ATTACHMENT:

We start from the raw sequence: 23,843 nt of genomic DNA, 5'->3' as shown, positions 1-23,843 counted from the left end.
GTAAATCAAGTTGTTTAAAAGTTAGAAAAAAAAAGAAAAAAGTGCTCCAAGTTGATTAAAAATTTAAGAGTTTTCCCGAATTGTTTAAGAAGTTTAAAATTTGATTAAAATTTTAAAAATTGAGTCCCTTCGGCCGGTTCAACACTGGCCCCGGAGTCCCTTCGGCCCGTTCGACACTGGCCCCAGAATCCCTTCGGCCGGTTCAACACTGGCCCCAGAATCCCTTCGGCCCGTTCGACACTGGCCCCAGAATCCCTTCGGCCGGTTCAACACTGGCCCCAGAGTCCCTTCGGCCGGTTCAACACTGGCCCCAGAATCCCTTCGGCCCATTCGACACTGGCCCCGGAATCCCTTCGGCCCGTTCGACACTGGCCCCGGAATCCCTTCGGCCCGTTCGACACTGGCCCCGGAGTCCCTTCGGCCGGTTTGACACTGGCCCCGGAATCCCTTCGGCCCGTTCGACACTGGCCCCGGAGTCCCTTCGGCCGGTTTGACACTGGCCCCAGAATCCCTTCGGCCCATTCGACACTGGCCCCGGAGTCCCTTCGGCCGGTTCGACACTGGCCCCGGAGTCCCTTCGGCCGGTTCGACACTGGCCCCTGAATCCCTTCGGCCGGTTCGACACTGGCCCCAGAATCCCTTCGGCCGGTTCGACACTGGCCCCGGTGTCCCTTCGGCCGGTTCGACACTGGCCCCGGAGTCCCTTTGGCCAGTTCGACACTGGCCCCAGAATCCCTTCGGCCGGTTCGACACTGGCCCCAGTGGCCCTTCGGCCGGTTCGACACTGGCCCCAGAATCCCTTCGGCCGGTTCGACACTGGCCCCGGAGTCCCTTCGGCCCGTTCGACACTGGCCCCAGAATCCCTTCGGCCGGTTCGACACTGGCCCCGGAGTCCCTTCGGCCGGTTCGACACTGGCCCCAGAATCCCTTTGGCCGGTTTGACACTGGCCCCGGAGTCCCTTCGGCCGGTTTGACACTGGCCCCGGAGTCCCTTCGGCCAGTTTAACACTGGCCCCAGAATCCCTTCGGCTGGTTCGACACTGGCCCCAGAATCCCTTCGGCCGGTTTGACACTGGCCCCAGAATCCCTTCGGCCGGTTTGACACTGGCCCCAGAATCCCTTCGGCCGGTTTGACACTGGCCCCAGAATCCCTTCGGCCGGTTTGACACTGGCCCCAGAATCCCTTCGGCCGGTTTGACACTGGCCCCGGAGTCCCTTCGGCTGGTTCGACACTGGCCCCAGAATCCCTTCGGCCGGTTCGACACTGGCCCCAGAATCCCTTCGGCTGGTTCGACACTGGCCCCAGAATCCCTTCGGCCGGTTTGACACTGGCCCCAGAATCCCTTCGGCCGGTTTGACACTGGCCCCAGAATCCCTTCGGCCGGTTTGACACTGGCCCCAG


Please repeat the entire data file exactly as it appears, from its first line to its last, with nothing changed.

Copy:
We start from the raw sequence: 23,843 nt of genomic DNA, 5'->3' as shown, positions 1-23,843 counted from the left end.
GTAAATCAAGTTGTTTAAAAGTTAGAAAAAAAAAGAAAAAAGTGCTCCAAGTTGATTAAAAATTTAAGAGTTTTCCCGAATTGTTTAAGAAGTTTAAAATTTGATTAAAATTTTAAAAATTGAGTCCCTTCGGCCGGTTCAACACTGGCCCCGGAGTCCCTTCGGCCCGTTCGACACTGGCCCCAGAATCCCTTCGGCCGGTTCAACACTGGCCCCAGAATCCCTTCGGCCCGTTCGACACTGGCCCCAGAATCCCTTCGGCCGGTTCAACACTGGCCCCAGAGTCCCTTCGGCCGGTTCAACACTGGCCCCAGAATCCCTTCGGCCCATTCGACACTGGCCCCGGAATCCCTTCGGCCCGTTCGACACTGGCCCCGGAATCCCTTCGGCCCGTTCGACACTGGCCCCGGAGTCCCTTCGGCCGGTTTGACACTGGCCCCGGAATCCCTTCGGCCCGTTCGACACTGGCCCCGGAGTCCCTTCGGCCGGTTTGACACTGGCCCCAGAATCCCTTCGGCCCATTCGACACTGGCCCCGGAGTCCCTTCGGCCGGTTCGACACTGGCCCCGGAGTCCCTTCGGCCGGTTCGACACTGGCCCCTGAATCCCTTCGGCCGGTTCGACACTGGCCCCAGAATCCCTTCGGCCGGTTCGACACTGGCCCCGGTGTCCCTTCGGCCGGTTCGACACTGGCCCCGGAGTCCCTTTGGCCAGTTCGACACTGGCCCCAGAATCCCTTCGGCCGGTTCGACACTGGCCCCAGTGGCCCTTCGGCCGGTTCGACACTGGCCCCAGAATCCCTTCGGCCGGTTCGACACTGGCCCCGGAGTCCCTTCGGCCCGTTCGACACTGGCCCCAGAATCCCTTCGGCCGGTTCGACACTGGCCCCGGAGTCCCTTCGGCCGGTTCGACACTGGCCCCAGAATCCCTTTGGCCGGTTTGACACTGGCCCCGGAGTCCCTTCGGCCGGTTTGACACTGGCCCCGGAGTCCCTTCGGCCAGTTTAACACTGGCCCCAGAATCCCTTCGGCTGGTTCGACACTGGCCCCAGAATCCCTTCGGCCGGTTTGACACTGGCCCCAGAATCCCTTCGGCCGGTTTGACACTGGCCCCAGAATCCCTTCGGCCGGTTTGACACTGGCCCCAGAATCCCTTCGGCCGGTTTGACACTGGCCCCAGAATCCCTTCGGCCGGTTTGACACTGGCCCCGGAGTCCCTTCGGCTGGTTCGACACTGGCCCCAGAATCCCTTCGGCCGGTTCGACACTGGCCCCAGAATCCCTTCGGCTGGTTCGACACTGGCCCCAGAATCCCTTCGGCCGGTTTGACACTGGCCCCAGAATCCCTTCGGCCGGTTTGACACTGGCCCCAGAATCCCTTCGGCCGGTTTGACACTGGCCCCAG